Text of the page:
1887

Abstract

is a major causative agent of diarrhoeal disease worldwide in the human population. In contrast, heavy colonization of poultry typically does not lead to disease and colonized chickens are a major source of infections in humans. Previously, we have shown that chicken (but not human) intestinal mucus inhibits internalization. In this study, we test the hypothesis that chicken mucin, the main component of mucus, is responsible for this inhibition of virulence. Purified chicken intestinal mucin attenuated binding and internalization into HCT-8 cells depending on the site of origin of the mucin (large intestine>small intestine>caecum). invasion of HCT-8 cells was preferentially inhibited compared to bacterial binding to cells. Exposure of the mucin to sodium metaperiodate recovered bacterial invasion levels, suggesting a glycan-mediated effect. However, fucosidase or sialidase pre-treatment of mucin failed to abrogate the inhibition of pathogenicity. In conclusion, differences in the composition of chicken and human intestinal mucin may contribute to the differential outcome of infection of these hosts.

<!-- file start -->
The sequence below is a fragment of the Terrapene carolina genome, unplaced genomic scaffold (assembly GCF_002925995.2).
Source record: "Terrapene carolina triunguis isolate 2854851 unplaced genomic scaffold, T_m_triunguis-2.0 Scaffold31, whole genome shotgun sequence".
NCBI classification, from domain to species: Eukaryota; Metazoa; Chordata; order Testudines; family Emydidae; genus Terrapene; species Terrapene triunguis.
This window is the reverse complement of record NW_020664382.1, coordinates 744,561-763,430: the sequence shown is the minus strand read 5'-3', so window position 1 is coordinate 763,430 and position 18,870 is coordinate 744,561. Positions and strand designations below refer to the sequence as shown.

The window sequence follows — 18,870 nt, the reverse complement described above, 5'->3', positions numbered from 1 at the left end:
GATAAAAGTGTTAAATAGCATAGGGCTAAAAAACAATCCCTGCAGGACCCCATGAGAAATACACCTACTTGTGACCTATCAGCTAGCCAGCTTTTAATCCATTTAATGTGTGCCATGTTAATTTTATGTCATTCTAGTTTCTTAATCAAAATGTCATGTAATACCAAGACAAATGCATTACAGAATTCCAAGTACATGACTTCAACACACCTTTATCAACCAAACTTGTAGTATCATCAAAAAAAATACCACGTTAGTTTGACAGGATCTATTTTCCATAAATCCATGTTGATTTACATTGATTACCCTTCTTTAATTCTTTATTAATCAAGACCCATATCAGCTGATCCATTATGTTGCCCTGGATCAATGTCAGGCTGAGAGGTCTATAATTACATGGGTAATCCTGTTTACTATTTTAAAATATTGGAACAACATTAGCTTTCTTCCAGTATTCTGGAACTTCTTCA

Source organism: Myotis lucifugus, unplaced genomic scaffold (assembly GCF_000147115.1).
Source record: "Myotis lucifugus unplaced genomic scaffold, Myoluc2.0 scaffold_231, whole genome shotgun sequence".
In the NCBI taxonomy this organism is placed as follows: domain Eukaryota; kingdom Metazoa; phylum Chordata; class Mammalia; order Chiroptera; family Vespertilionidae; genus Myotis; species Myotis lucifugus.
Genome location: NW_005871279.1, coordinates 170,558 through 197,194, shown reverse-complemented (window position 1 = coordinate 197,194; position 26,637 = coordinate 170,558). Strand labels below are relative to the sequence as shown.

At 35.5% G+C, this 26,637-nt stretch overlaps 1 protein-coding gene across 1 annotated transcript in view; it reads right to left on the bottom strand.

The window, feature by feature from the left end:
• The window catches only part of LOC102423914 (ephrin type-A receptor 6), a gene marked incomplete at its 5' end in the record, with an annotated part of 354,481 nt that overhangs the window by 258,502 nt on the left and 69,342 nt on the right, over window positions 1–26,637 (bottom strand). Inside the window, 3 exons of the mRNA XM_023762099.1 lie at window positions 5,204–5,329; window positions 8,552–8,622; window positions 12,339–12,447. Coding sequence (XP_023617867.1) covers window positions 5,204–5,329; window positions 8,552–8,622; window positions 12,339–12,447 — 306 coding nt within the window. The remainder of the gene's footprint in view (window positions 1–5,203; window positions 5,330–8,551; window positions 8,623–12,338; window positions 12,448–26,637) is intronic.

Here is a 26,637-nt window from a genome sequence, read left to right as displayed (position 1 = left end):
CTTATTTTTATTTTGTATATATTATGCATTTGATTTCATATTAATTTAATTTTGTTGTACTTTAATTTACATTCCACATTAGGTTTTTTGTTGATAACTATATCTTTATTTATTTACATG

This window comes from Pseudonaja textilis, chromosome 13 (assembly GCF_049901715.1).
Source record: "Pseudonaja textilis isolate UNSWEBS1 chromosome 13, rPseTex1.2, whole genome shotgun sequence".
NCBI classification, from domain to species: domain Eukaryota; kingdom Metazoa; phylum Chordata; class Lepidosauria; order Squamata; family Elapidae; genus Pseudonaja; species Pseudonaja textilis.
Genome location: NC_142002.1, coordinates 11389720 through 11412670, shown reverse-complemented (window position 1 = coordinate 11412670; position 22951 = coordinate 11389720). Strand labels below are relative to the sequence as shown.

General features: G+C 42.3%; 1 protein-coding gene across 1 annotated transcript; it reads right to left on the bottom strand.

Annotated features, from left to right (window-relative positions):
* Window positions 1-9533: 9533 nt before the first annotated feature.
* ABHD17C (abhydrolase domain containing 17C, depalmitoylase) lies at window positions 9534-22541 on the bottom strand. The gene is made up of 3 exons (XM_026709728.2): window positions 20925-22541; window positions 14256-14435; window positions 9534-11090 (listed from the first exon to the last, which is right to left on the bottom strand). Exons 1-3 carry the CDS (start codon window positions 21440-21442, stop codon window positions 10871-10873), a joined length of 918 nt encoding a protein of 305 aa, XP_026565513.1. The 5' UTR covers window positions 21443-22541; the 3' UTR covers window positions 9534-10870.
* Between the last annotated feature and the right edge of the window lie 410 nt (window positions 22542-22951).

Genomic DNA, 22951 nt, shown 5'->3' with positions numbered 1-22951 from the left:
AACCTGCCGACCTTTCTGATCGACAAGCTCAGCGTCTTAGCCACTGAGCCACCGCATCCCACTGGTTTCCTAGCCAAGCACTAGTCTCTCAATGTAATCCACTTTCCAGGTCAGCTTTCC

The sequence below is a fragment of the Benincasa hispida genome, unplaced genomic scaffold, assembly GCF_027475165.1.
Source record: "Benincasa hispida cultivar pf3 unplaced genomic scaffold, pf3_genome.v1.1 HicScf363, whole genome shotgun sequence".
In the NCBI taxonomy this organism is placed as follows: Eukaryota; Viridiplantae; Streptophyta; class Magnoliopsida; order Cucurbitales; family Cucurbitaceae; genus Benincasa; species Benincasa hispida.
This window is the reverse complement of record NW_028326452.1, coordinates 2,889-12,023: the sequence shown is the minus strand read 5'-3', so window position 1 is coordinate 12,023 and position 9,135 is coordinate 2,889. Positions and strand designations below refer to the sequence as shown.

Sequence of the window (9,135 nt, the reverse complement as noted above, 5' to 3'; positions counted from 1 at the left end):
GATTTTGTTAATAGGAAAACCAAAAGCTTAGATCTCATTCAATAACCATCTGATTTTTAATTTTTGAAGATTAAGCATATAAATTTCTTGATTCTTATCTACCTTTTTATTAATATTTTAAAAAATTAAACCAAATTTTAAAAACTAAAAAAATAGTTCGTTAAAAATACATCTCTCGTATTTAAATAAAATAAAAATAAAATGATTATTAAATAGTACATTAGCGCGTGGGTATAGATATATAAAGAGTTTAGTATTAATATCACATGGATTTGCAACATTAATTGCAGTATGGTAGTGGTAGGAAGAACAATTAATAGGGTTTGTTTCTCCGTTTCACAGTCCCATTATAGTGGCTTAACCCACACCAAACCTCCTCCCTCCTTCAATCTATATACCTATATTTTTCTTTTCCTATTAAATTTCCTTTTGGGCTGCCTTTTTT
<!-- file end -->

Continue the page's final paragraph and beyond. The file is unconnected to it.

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2010-08-01
2019-10-22
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